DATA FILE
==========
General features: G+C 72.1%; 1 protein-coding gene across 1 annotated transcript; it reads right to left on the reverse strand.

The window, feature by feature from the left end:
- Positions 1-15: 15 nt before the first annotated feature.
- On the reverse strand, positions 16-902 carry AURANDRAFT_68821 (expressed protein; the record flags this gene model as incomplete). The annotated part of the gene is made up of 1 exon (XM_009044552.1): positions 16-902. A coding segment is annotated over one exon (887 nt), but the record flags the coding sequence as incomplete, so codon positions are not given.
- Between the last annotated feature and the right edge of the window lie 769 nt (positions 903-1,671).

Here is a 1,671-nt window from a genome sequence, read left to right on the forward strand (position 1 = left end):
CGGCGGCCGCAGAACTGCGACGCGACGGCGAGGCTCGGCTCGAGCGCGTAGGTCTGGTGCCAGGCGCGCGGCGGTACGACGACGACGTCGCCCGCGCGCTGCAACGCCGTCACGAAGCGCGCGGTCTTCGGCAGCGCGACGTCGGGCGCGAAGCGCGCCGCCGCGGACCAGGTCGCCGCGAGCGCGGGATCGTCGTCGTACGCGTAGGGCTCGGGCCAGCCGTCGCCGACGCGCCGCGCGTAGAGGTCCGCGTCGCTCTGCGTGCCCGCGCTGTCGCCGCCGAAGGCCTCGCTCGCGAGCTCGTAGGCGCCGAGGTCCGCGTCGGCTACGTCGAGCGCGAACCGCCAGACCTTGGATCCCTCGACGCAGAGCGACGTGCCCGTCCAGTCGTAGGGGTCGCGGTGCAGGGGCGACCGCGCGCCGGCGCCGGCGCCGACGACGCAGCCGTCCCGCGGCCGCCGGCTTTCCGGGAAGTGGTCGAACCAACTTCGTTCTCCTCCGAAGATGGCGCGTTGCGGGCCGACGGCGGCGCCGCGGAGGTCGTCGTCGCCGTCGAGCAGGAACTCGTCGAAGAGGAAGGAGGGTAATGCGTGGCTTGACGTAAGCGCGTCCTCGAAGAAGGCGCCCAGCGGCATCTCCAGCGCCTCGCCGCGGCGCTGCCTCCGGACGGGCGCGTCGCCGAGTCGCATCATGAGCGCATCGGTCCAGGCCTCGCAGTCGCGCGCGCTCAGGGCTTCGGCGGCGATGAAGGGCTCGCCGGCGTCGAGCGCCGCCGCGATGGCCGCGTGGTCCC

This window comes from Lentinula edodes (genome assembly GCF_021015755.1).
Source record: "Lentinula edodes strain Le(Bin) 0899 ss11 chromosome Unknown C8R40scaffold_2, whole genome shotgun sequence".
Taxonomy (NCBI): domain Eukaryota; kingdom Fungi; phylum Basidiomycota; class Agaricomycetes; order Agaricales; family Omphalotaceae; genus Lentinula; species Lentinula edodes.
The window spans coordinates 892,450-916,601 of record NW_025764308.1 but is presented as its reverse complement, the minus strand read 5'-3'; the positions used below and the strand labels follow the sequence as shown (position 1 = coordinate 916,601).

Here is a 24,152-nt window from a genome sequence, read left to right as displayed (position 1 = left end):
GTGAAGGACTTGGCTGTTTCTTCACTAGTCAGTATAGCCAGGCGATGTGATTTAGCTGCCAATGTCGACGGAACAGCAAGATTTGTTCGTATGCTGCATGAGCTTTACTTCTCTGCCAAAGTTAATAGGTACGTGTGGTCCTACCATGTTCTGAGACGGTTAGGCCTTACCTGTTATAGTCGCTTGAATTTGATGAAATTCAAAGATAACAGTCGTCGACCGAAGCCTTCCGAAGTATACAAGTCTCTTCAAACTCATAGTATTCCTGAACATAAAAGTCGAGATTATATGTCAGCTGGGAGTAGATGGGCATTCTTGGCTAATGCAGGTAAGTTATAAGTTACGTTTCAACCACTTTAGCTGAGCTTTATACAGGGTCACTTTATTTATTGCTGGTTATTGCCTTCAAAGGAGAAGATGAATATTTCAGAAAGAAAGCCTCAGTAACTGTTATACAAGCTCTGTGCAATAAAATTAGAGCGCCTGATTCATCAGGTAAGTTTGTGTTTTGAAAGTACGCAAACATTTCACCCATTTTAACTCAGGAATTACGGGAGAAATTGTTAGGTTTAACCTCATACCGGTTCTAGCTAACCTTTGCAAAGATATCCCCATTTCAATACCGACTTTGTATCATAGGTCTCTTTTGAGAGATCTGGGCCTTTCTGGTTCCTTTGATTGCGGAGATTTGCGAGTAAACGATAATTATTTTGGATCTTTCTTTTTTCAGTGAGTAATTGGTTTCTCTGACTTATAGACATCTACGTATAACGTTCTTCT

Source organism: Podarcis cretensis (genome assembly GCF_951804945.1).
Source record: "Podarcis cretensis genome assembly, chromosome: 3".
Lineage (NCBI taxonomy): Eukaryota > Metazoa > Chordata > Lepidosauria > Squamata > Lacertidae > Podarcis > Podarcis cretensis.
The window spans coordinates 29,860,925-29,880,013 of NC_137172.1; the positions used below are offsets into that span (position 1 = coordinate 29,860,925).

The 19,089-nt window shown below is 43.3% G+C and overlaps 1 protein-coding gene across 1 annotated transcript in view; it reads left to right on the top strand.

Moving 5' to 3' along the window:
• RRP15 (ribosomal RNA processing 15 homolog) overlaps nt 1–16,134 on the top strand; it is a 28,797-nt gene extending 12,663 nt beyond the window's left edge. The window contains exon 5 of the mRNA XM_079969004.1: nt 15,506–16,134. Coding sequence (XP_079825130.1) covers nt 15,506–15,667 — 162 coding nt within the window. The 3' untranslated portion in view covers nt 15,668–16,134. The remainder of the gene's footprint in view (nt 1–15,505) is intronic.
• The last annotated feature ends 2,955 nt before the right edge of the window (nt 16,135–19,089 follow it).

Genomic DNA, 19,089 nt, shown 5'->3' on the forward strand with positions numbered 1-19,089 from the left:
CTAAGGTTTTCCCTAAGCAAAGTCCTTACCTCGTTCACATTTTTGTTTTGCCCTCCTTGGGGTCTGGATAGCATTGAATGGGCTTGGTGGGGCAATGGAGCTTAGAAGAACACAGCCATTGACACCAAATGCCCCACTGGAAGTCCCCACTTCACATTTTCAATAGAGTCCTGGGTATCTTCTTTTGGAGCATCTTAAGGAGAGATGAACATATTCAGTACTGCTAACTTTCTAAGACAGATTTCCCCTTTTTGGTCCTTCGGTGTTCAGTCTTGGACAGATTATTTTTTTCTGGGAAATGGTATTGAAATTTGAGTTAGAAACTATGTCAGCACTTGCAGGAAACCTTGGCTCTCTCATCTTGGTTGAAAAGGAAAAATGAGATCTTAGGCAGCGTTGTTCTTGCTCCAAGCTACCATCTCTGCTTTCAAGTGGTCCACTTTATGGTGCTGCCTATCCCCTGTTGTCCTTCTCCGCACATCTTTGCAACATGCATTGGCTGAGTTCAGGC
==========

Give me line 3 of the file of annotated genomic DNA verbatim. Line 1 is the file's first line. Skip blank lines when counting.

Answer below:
- Positions 1-15: 15 nt before the first annotated feature.